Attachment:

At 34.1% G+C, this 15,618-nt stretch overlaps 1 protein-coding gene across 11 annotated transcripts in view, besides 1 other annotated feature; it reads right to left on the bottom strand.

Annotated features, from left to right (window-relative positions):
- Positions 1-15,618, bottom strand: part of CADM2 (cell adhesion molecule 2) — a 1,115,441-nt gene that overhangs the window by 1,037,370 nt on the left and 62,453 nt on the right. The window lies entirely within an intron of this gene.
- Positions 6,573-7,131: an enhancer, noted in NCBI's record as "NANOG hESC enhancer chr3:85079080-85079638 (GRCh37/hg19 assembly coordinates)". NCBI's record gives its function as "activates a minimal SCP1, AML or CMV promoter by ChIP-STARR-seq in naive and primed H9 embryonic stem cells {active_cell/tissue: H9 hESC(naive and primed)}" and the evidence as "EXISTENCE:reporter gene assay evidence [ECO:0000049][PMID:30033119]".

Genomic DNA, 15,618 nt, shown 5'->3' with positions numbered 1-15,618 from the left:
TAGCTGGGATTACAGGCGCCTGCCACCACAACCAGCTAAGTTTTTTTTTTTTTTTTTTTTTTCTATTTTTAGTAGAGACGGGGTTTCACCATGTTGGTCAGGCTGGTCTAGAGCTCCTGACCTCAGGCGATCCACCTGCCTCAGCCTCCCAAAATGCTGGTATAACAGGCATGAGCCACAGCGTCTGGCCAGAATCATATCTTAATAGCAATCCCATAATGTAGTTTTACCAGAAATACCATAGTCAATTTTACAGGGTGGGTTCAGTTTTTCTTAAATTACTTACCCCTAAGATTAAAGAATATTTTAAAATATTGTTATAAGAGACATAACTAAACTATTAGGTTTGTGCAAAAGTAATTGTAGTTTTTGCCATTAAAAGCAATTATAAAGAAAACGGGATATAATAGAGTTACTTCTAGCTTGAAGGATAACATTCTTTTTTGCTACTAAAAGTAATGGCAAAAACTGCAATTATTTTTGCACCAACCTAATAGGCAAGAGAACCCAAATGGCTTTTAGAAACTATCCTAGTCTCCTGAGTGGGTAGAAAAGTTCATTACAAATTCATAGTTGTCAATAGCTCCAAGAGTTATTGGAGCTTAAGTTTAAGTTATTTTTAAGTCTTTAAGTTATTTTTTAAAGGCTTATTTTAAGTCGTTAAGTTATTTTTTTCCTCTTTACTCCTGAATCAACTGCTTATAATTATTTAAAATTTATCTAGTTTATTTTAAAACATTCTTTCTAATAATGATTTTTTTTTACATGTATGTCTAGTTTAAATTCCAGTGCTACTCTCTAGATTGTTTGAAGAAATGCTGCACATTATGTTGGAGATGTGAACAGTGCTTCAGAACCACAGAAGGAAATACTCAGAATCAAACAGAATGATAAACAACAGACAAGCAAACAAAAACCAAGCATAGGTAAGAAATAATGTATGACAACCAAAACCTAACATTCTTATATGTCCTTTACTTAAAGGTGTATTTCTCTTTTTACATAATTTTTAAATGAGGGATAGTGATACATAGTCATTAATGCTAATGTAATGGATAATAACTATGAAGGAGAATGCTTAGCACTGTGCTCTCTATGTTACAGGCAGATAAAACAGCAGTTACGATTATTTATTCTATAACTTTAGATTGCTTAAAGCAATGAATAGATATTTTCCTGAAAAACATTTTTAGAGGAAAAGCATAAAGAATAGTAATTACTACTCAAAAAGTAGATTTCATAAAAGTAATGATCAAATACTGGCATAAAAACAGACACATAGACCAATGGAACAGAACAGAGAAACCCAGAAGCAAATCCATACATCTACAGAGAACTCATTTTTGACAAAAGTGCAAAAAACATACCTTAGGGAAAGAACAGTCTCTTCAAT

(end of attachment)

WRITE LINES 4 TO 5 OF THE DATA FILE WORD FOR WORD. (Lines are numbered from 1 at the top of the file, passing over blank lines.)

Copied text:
- Positions 6,573-7,131: an enhancer, noted in NCBI's record as "NANOG hESC enhancer chr3:85079080-85079638 (GRCh37/hg19 assembly coordinates)". NCBI's record gives its function as "activates a minimal SCP1, AML or CMV promoter by ChIP-STARR-seq in naive and primed H9 embryonic stem cells {active_cell/tissue: H9 hESC(naive and primed)}" and the evidence as "EXISTENCE:reporter gene assay evidence [ECO:0000049][PMID:30033119]".

Genomic DNA, 15,618 nt, shown 5'->3' with positions numbered 1-15,618 from the left: